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PostPosted: Wed Nov 09, 2011 7:03 am 
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You gain strength from those 75, 80, 85, 90, and 95% reps, every one of them. You're not just gaining on the last set, or the last rep of the last set. And you gain more from the last good rep then you do from the grinder. The grinders cost you a lot more in terms of potential for injury and in greater need for recovery. Heck, look at Steve Justa (not that you see lots of people doing his programs), who at least claims great gains from a program involving no more than 70% lifts!

And Rik, the 90% of max is just the starting place for the first cycle. He doesn't want people starting the program already stalled. It doesn't take long until the last set on 5/3/1 day is pretty close to your true 1RM, though it's 96% of your current "training max". The real progress is not from the 5s day to the 3s day, but from one cycle to the next.

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PostPosted: Wed Nov 09, 2011 11:45 am 
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Jungledoc wrote:
The real progress is not from the 5s day to the 3s day, but from one cycle to the next.


This is an important point. You are making progress through the cycle but it is very hard to measure. The reason is simple arithmetic.

If you make 9 reps on 5+ day, you can safely expect 7 reps on 3+ day. But if you do the arithmetic you'll see Wendler's formula (taken with a suitable grain of salt) says you are standing still at 7 reps. But that is only because we cannot measure fractional reps, 7 appears the same as last week's 9, but 8 would be too much of an improvement to expect in 1 week.

The magic happens when you get to the next cycle, the weights all go up, and you look at what is happening on the all-out sets. That's when you begin to see how the improvement is coming along.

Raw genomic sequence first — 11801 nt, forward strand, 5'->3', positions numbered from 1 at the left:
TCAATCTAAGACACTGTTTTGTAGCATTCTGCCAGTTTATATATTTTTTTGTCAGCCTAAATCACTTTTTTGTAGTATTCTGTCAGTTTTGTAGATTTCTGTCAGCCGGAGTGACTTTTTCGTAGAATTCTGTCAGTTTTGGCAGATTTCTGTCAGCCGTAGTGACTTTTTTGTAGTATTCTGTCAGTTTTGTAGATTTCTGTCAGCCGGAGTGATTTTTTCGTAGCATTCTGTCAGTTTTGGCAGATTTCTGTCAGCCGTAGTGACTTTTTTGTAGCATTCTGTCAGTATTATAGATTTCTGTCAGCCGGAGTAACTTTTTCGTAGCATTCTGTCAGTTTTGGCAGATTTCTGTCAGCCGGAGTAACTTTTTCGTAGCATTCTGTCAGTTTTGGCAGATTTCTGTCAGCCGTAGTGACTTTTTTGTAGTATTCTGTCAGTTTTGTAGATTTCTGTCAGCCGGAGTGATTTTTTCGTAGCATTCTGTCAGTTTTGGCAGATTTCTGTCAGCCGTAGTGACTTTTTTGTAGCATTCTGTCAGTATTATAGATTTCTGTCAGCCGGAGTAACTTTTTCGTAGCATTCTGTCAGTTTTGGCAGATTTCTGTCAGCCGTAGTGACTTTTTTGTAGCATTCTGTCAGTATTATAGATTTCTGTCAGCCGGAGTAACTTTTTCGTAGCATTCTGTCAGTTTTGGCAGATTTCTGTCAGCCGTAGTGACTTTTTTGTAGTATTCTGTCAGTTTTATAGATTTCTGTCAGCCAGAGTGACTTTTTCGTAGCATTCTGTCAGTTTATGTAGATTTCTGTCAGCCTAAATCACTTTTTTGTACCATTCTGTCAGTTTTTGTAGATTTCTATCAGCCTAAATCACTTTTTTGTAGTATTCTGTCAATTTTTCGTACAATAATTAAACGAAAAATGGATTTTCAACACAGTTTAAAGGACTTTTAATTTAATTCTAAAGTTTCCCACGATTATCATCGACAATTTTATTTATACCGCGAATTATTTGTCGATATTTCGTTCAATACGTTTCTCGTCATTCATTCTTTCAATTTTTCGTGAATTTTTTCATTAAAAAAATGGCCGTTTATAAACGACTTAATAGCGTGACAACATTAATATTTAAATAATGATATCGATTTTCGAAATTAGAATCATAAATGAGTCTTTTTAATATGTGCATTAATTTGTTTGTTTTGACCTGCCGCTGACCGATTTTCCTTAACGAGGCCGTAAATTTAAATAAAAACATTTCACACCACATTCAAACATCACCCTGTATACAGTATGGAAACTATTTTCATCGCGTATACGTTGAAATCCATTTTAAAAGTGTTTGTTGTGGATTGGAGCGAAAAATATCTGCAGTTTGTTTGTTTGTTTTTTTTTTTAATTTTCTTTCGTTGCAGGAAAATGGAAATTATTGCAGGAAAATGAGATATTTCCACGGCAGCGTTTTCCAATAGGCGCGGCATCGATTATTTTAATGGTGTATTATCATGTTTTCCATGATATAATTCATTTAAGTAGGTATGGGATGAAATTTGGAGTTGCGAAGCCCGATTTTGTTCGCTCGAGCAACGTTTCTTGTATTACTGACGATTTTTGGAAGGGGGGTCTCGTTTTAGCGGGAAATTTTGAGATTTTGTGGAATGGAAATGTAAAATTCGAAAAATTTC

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PostPosted: Wed Nov 09, 2011 1:27 pm 
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KenDowns wrote:
Jungledoc wrote:
The real progress is not from the 5s day to the 3s day, but from one cycle to the next.


This is an important point. You are making progress through the cycle but it is very hard to measure. The reason is simple arithmetic.

If you make 9 reps on 5+ day, you can safely expect 7 reps on 3+ day. But if you do the arithmetic you'll see Wendler's formula (taken with a suitable grain of salt) says you are standing still at 7 reps. But that is only because we cannot measure fractional reps, 7 appears the same as last week's 9, but 8 would be too much of an improvement to expect in 1 week.

The magic happens when you get to the next cycle, the weights all go up, and you look at what is happening on the all-out sets. That's when you begin to see how the improvement is coming along.


Yes, I totally agree and i'm not disputing this. I think i'm being misunderstood. You'll have to bare with me, one of my problems is I dont articulate in writing very well :sad:

Coming full circle here, what i'm saying is that I dont think its important to 'beat' your total reps cycle to cycle. It's important to get over the minimum, not to kill yourself.

Last cycle, week one I'll squat 100kg for 10 reps.
This cycle, week one I dont need to squat 102.5 for 11 reps, 10 would be fine also. The weight is heavier, so thats progress. Depending on the maths, 9 reps might still be progress too.